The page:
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VAC advised to expect a surge in backlogged claims

VAC expects a surge in backlogged claims

Veterans Affairs Canada has been advised to brace for a deluge of new disability benefit applications after the COVID-19 crisis has passed.   

The pandemic caused a 44 per cent reduction in applications for benefits but “there is every indication…that as soon as Canadians’ lives return to some semblance of normalcy, the number of applications will increase,” said the December report by the Standing Committee on Veterans Affairs (ACVA). 

The first of 15 recommendations in the report on VAC’s backlog of disability claims advises that planning should begin immediately “for a potential influx of benefit applications delayed due to the COVID-19 pandemic.”

For years, applications have come in faster than VAC could clear them, due to changes and expansion of benefits, growing awareness of benefits, a surge in demand for mental health services and an increase in medically released veterans. Between 2015 and 2020, applications increased 40 per cent, from 45,000 to 63,100, while the number processed rose by 35 per cent. 

“There is no quick fix to this major backlog.”

A change to the policy under which veterans who received partial entitlement could apply for full entitlement resulted in a large increase in the number of applications handled by the Legion, said Service Bureau Director Ray McInnis. 

“That one change alone resulted in many more departmental reviews,” he told the committee. “Historically, the Legion would complete approximately 80 departmental reviews in a year. However, from August 2018 to December 2018, we completed 552. In 2019, we completed 601.”

VAC handles many more applications. 

The department has reassigned employees and added hundreds of new and temporary staff to address the backlog, which it hoped to clear by 2022. In June 2020, the department announced 300 more full-time staff would be hired over the next two years to focus on the most common applications, including hearing loss and musculoskeletal conditions. “We are having an effect,” Veterans Affairs Minister Lawrence MacAulay told the committee.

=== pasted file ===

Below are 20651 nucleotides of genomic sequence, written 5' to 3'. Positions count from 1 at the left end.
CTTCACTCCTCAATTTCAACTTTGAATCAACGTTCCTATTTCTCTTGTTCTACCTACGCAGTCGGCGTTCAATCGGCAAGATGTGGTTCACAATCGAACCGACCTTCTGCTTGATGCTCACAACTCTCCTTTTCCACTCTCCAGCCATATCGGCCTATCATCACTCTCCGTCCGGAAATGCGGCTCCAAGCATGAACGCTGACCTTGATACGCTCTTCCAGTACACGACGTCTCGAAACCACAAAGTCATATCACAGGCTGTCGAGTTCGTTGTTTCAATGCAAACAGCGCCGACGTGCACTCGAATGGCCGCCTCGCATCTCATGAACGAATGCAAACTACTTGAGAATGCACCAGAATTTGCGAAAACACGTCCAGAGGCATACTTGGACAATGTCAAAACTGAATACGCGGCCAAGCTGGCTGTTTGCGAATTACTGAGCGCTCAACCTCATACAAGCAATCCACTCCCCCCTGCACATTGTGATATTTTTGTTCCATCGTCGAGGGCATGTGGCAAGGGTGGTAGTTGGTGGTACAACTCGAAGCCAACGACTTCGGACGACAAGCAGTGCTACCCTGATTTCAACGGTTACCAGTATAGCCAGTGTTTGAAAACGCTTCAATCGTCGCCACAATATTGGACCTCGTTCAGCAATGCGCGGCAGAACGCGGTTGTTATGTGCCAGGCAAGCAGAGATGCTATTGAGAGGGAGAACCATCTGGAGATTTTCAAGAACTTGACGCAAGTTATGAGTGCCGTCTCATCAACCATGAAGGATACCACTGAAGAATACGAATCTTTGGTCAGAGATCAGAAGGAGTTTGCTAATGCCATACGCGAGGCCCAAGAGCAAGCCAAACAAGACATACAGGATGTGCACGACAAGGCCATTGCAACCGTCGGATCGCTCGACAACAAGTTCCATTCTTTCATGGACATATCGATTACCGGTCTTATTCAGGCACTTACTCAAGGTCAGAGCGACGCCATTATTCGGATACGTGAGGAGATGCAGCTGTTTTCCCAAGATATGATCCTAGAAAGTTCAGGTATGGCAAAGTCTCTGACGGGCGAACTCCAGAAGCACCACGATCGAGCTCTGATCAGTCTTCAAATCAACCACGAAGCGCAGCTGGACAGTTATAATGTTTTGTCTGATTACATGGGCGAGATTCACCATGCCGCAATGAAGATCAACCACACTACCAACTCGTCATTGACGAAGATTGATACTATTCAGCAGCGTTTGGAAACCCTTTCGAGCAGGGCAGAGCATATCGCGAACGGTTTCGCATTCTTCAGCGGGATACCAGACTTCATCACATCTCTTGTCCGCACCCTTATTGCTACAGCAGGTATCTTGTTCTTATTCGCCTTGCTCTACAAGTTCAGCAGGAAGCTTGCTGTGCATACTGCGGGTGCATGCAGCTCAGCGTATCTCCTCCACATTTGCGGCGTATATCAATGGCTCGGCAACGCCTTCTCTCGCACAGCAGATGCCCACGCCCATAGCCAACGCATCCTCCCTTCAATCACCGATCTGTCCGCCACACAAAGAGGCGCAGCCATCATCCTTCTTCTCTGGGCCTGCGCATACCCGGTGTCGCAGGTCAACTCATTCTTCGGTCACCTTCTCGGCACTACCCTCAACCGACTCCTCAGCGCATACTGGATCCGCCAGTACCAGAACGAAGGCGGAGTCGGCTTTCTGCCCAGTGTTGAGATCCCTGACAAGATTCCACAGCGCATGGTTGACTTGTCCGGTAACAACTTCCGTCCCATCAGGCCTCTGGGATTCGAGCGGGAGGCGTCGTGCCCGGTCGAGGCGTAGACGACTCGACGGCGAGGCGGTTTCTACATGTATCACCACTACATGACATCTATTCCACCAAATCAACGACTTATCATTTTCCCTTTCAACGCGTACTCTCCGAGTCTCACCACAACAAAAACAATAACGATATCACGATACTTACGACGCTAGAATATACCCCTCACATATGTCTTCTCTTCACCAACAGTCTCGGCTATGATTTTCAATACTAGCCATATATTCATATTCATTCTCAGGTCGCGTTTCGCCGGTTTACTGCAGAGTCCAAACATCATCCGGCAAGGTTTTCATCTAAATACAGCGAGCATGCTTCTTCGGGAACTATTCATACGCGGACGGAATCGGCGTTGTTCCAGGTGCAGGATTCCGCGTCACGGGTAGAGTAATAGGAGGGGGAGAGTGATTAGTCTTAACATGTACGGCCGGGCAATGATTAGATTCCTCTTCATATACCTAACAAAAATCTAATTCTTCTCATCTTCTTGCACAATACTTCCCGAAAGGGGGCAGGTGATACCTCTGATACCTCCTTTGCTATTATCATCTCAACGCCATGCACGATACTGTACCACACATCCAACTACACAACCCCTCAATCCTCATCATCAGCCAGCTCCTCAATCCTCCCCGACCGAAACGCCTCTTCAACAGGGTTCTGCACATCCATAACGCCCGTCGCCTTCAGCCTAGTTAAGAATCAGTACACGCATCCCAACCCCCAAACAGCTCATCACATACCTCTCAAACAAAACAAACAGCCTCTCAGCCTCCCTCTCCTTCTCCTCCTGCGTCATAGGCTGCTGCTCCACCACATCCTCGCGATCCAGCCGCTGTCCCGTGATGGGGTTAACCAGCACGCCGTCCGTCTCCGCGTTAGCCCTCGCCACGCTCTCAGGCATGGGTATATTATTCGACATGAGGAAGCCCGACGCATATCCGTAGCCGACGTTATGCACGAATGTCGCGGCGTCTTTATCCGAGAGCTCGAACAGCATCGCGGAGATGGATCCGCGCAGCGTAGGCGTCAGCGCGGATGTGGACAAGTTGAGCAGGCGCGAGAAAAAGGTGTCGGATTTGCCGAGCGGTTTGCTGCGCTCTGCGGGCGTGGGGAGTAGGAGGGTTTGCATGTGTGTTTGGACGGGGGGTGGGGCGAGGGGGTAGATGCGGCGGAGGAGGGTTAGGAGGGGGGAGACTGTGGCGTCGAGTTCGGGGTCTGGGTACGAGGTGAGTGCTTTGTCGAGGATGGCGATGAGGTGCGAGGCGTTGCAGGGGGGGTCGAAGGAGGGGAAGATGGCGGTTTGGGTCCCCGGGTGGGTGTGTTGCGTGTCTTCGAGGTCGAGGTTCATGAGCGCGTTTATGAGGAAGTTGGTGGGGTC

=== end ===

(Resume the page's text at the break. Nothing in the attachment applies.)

The pandemic saw the backlog shrink to under 19,000, down from 21,572 on June 30, VAC reported, but 17,537 people with complete applications had been waiting for a decision for more than 16 weeks. 

The Parliamentary Budget Office (PBO) counted 49,216 pending applications in March 2020. VAC explained that it considers applications to be backlogged only when all necessary information has been received and a decision has not been made within 16 weeks. 

The department announced 300 more full-time staff would be hired over the next two years.

VAC should count unassigned applications in the backlog, ACVA recommended. Furthermore, it recommends VAC publish a comprehensive online report about the backlog every six months beginning in July 2021. 

Details should include the number of new applications, the proportion deemed complex, the number of decisions made, the number of decisions made within 16 weeks and the number that took longer. It also recommends breaking out the average and median wait times for RCMP and CAF, men and women and anglophone and francophone applicants. 

Although VAC reported average wait times of between 28 and 30 weeks, “these average wait times do not reflect the experiences of witnesses…who experienced much longer wait times,” said the report. The PBO found the department met its 16-week target only 37 per cent of the time.

The report also recommends that VAC increase hiring efforts for bilingual and francophone adjudicators across the country. The veterans ombudsman reported in 2018 that applications from French speakers sometimes took more than twice as long to process as those of anglophones.

To prevent the backlog from rebuilding, ACVA recommends VAC retain the reassigned and temporary extra staff beyond March 2022. It also recommended the department test an automatic provisional approval procedure for some conditions. 

This would “exhibit good faith in dealing with the existing backlog,” said the report, and will uphold the principle of giving the applicant the benefit of the doubt. 

It was also recommended that VAC continue to expand the list of medical conditions for presumptive automatic approval and to include specific medical conditions that can presumptively be connected to women’s service in the CAF and RCMP. 

Several recommendations were aimed at the Canadian Armed Forces. It was advised to ensure that all injuries are documented in its records, that its members sign a letter consenting to transfer medical information to VAC and that six months prior to a medical release, CAF provide VAC diagnoses supporting that decision. 

The backlog in processing disability claims is largely unpredictable, said the report. 

“There is no quick fix to this major backlog,” McInnis told the committee. “We do not see any end in sight. In fact, we believe that when the new transition groups are fully operational, more released personnel will be applying for benefits. There is a danger of the backlog becoming longer.”


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